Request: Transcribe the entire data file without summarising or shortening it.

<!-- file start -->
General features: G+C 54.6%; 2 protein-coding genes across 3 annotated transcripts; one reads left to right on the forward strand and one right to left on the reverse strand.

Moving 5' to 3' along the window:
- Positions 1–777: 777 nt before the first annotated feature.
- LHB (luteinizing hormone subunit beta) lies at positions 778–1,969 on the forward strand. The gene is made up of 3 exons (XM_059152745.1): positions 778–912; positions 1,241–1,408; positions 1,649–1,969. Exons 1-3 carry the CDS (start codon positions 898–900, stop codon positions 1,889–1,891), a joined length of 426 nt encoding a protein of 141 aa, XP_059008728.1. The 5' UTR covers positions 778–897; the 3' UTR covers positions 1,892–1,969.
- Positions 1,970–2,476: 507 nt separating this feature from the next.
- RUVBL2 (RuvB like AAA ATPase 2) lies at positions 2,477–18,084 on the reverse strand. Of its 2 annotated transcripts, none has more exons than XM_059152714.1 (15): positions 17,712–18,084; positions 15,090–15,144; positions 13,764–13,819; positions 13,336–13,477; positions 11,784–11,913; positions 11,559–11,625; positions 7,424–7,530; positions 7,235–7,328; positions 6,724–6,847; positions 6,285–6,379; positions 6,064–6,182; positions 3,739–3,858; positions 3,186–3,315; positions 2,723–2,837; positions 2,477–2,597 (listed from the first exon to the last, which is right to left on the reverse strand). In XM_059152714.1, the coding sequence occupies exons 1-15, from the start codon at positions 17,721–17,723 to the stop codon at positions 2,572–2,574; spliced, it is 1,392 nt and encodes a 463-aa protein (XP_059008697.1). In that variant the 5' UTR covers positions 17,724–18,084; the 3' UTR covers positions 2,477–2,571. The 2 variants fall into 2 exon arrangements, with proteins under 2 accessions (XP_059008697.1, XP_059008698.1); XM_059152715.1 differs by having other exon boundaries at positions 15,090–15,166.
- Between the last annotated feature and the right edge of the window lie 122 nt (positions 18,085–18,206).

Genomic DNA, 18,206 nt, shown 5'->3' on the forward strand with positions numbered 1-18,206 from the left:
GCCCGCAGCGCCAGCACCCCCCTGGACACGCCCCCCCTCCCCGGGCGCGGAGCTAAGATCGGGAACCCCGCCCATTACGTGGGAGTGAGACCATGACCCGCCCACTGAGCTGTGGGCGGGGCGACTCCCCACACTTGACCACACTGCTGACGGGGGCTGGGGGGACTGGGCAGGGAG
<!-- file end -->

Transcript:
General features: G+C 54.6%; 2 protein-coding genes across 3 annotated transcripts; one reads left to right on the forward strand and one right to left on the reverse strand.

Moving 5' to 3' along the window:
- Positions 1–777: 777 nt before the first annotated feature.
- LHB (luteinizing hormone subunit beta) lies at positions 778–1,969 on the forward strand. The gene is made up of 3 exons (XM_059152745.1): positions 778–912; positions 1,241–1,408; positions 1,649–1,969. Exons 1-3 carry the CDS (start codon positions 898–900, stop codon positions 1,889–1,891), a joined length of 426 nt encoding a protein of 141 aa, XP_059008728.1. The 5' UTR covers positions 778–897; the 3' UTR covers positions 1,892–1,969.
- Positions 1,970–2,476: 507 nt separating this feature from the next.
- RUVBL2 (RuvB like AAA ATPase 2) lies at positions 2,477–18,084 on the reverse strand. Of its 2 annotated transcripts, none has more exons than XM_059152714.1 (15): positions 17,712–18,084; positions 15,090–15,144; positions 13,764–13,819; positions 13,336–13,477; positions 11,784–11,913; positions 11,559–11,625; positions 7,424–7,530; positions 7,235–7,328; positions 6,724–6,847; positions 6,285–6,379; positions 6,064–6,182; positions 3,739–3,858; positions 3,186–3,315; positions 2,723–2,837; positions 2,477–2,597 (listed from the first exon to the last, which is right to left on the reverse strand). In XM_059152714.1, the coding sequence occupies exons 1-15, from the start codon at positions 17,721–17,723 to the stop codon at positions 2,572–2,574; spliced, it is 1,392 nt and encodes a 463-aa protein (XP_059008697.1). In that variant the 5' UTR covers positions 17,724–18,084; the 3' UTR covers positions 2,477–2,571. The 2 variants fall into 2 exon arrangements, with proteins under 2 accessions (XP_059008697.1, XP_059008698.1); XM_059152715.1 differs by having other exon boundaries at positions 15,090–15,166.
- Between the last annotated feature and the right edge of the window lie 122 nt (positions 18,085–18,206).

Genomic DNA, 18,206 nt, shown 5'->3' on the forward strand with positions numbered 1-18,206 from the left:
GCCCGCAGCGCCAGCACCCCCCTGGACACGCCCCCCCTCCCCGGGCGCGGAGCTAAGATCGGGAACCCCGCCCATTACGTGGGAGTGAGACCATGACCCGCCCACTGAGCTGTGGGCGGGGCGACTCCCCACACTTGACCACACTGCTGACGGGGGCTGGGGGGACTGGGCAGGGAG